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The Power of Bear

from A Woman’s Journey to God  by Joan Borysenko

'Bear-Woman' by Susan Boulet

‘Bear-Woman and the Dream’ by Susan Boulet

We were just a tiny bit afraid of bears, Caroline and I. We knew they were here, lurking just out of sight.  And although I knew that bears could be dangerous, I felt disappointed that we probably would not see one rising up on her hind legs to shield the cubs she had borne during the winter’s hibernation.

How clever the she-bear. She goes into winter retreat and has a long, restful Sabbath. She sleeps through the really uncomfortable, cumbersome part of her pregnancy. She comes out renewed with her cubs, who have found their way into the world at winter s end. The bear is mythologically feminine. The name of the Greek goddess Artemis, the huntress, means  bear.  She embodies the wisdom of the wild. She symbolizes the intuitive that relies on its own inner experience rather than patterning itself on the experience of others. The bear walks on a path of her own. She dares to question. And she dares to believe. She fights for her children. She is brave and strong, maternal and defiant. She is a wily survivor. She is also a strong genuine archetype for me

I once had a dream about the feminine. I am riding in a truck with a man who has twin toddlers, a boy and a girl. He tells me that the boy is a joy, he does everything according to the books. But the girl is a little terror. She has a mind of her own and is temperamental and unmanageable. As we speak, the little girl climbs onto the back of the truck and begins to dance. We hit a bump and she flies off, falling into a hole in the ground. We stop the truck and the father comments that she has gotten what she deserves. I look down the hole, which opens into a large cavern. She is inside, unhurt. It takes me a full day to dig down to her. When I reach her she is exuberant and unafraid. Still dancing.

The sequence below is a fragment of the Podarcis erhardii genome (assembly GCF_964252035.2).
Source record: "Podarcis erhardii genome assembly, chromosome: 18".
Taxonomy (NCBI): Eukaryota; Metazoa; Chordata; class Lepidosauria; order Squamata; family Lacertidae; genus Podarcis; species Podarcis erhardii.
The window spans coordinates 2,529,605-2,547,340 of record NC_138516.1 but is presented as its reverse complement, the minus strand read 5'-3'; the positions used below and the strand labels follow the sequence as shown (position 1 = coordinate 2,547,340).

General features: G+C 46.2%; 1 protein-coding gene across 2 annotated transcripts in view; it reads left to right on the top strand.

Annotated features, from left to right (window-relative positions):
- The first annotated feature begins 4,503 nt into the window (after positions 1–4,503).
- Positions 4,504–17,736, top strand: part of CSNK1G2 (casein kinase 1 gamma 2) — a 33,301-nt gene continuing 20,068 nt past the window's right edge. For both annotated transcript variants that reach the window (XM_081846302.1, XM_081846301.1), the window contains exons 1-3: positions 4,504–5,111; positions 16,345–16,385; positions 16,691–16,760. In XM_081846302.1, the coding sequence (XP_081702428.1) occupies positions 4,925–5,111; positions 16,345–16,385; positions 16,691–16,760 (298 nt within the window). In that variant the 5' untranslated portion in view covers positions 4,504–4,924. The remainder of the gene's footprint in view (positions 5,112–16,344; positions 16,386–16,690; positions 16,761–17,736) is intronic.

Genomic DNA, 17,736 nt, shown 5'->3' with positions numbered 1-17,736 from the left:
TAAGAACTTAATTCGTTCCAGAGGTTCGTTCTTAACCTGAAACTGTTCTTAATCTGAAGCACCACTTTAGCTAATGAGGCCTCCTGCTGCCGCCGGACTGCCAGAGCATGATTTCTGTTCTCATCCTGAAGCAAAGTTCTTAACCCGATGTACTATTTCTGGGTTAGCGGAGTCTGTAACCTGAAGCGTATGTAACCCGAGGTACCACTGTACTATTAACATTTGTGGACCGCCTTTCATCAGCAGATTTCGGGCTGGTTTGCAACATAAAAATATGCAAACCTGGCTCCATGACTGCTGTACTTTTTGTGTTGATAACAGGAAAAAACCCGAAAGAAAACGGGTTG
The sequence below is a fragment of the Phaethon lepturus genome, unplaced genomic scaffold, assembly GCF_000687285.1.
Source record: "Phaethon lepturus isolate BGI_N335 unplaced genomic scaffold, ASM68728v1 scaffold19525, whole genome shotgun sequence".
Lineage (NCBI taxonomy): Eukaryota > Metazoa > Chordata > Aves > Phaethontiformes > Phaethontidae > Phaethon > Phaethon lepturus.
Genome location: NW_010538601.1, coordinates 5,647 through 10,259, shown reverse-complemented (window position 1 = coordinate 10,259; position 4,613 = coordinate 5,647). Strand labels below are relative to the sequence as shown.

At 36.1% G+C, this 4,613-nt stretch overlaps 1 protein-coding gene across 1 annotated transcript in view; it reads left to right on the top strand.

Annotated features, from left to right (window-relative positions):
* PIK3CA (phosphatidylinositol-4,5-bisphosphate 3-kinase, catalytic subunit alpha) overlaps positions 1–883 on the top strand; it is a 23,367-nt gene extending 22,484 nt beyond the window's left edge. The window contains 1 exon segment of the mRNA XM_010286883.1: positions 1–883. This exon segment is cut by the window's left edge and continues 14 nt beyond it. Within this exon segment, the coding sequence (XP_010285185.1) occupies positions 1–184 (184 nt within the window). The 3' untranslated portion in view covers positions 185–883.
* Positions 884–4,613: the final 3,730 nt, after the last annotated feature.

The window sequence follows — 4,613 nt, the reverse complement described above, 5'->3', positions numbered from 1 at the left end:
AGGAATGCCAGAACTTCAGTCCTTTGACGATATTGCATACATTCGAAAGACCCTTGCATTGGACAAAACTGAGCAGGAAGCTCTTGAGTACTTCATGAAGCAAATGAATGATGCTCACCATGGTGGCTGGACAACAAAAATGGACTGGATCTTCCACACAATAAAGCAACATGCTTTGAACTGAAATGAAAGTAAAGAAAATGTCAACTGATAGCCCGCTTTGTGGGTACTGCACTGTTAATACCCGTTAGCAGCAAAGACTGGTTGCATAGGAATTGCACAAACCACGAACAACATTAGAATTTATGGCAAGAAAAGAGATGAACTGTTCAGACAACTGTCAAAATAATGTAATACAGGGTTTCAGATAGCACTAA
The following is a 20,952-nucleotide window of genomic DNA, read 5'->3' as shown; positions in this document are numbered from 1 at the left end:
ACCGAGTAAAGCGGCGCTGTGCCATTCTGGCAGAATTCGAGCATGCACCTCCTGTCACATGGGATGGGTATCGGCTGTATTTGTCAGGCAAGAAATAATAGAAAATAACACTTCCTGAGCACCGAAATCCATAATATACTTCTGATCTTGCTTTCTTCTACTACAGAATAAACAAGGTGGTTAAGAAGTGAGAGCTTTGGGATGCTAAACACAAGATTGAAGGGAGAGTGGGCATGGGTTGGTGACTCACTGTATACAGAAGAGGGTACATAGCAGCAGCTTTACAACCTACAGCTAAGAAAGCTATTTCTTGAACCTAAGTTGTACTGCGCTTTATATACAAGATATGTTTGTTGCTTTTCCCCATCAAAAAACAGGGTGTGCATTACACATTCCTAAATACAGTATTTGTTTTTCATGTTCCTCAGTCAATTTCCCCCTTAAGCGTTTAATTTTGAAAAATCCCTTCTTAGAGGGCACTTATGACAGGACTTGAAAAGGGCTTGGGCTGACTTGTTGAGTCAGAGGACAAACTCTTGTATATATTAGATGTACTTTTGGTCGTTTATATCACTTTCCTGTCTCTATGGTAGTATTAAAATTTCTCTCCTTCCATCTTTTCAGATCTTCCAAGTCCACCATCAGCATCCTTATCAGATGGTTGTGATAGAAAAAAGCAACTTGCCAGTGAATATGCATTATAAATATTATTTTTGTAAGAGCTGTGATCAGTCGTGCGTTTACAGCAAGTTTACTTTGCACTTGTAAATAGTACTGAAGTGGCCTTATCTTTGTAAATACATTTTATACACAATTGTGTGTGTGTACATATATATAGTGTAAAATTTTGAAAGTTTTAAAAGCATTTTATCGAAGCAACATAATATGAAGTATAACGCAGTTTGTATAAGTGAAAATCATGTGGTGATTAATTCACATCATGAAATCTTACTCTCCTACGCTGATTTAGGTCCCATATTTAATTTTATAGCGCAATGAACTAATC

Women s spirituality is as wild and free as that little girl. It is natural, earthy, relational, mystical, embodied, intuitive, sensuous, and compassionate. Slowly but surely, women s poems, psalms, songs, and liturgy are being written and prayed, sung and danced in a way of our own, suitable to a path of our own. We are digging back down to ourselves.

Like the she-bear, we need Sabbath. Most religions include one; Jews on Friday evening to Saturday evening, Christians on Sunday, Hindus on Tuesday, Muslims on Friday. Some American Indian tribes celebrate Sabbath on the day of the week that follows winter solstice, the New Year. Whether our Sabbath is a day or an hour, a prayer, a breath, or a meditation, we relax for a time and listen in the stillness for the inner voice. In the quiet, our intuition rises, sniffing the winds like a curious cat. These are the times when we are awake enough, alert enough, present enough to see the path as it opens before us .  For the truth is, no one has ever walked our path before.

Playing with the North Wind - Susan Boulet

Playing with the North Wind – Susan Boulet

– Joan Borysenko, A Woman’s Journey to God 

Now your part: 

Read the whole thing again, out loud, with a friend.  And stop when you come to a part that inspires you, says what you feel or think, is something you resonate with, or that you just want to talk about.  Where two or three are gathered, powerful, transforming, deepening things happen.  And when we speak, even more so.